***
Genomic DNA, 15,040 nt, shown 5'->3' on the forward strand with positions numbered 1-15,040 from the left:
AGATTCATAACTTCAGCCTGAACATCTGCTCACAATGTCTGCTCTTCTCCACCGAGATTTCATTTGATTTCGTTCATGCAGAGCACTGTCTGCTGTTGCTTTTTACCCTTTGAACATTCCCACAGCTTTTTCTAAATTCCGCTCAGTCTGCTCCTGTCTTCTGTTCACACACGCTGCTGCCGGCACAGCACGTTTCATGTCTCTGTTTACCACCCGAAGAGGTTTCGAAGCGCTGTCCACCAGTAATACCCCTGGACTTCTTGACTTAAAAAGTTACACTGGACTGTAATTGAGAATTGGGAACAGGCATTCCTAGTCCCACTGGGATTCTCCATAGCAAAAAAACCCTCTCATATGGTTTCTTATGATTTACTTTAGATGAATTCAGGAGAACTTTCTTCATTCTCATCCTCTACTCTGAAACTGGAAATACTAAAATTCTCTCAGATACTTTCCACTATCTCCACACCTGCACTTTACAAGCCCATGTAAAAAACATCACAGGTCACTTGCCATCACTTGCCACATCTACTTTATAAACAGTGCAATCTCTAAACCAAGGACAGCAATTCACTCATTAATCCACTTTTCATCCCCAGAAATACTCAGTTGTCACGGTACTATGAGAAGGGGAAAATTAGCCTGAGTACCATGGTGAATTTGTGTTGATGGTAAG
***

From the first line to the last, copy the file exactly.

Genomic DNA, 15,040 nt, shown 5'->3' on the forward strand with positions numbered 1-15,040 from the left:
AGATTCATAACTTCAGCCTGAACATCTGCTCACAATGTCTGCTCTTCTCCACCGAGATTTCATTTGATTTCGTTCATGCAGAGCACTGTCTGCTGTTGCTTTTTACCCTTTGAACATTCCCACAGCTTTTTCTAAATTCCGCTCAGTCTGCTCCTGTCTTCTGTTCACACACGCTGCTGCCGGCACAGCACGTTTCATGTCTCTGTTTACCACCCGAAGAGGTTTCGAAGCGCTGTCCACCAGTAATACCCCTGGACTTCTTGACTTAAAAAGTTACACTGGACTGTAATTGAGAATTGGGAACAGGCATTCCTAGTCCCACTGGGATTCTCCATAGCAAAAAAACCCTCTCATATGGTTTCTTATGATTTACTTTAGATGAATTCAGGAGAACTTTCTTCATTCTCATCCTCTACTCTGAAACTGGAAATACTAAAATTCTCTCAGATACTTTCCACTATCTCCACACCTGCACTTTACAAGCCCATGTAAAAAACATCACAGGTCACTTGCCATCACTTGCCACATCTACTTTATAAACAGTGCAATCTCTAAACCAAGGACAGCAATTCACTCATTAATCCACTTTTCATCCCCAGAAATACTCAGTTGTCACGGTACTATGAGAAGGGGAAAATTAGCCTGAGTACCATGGTGAATTTGTGTTGATGGTAAG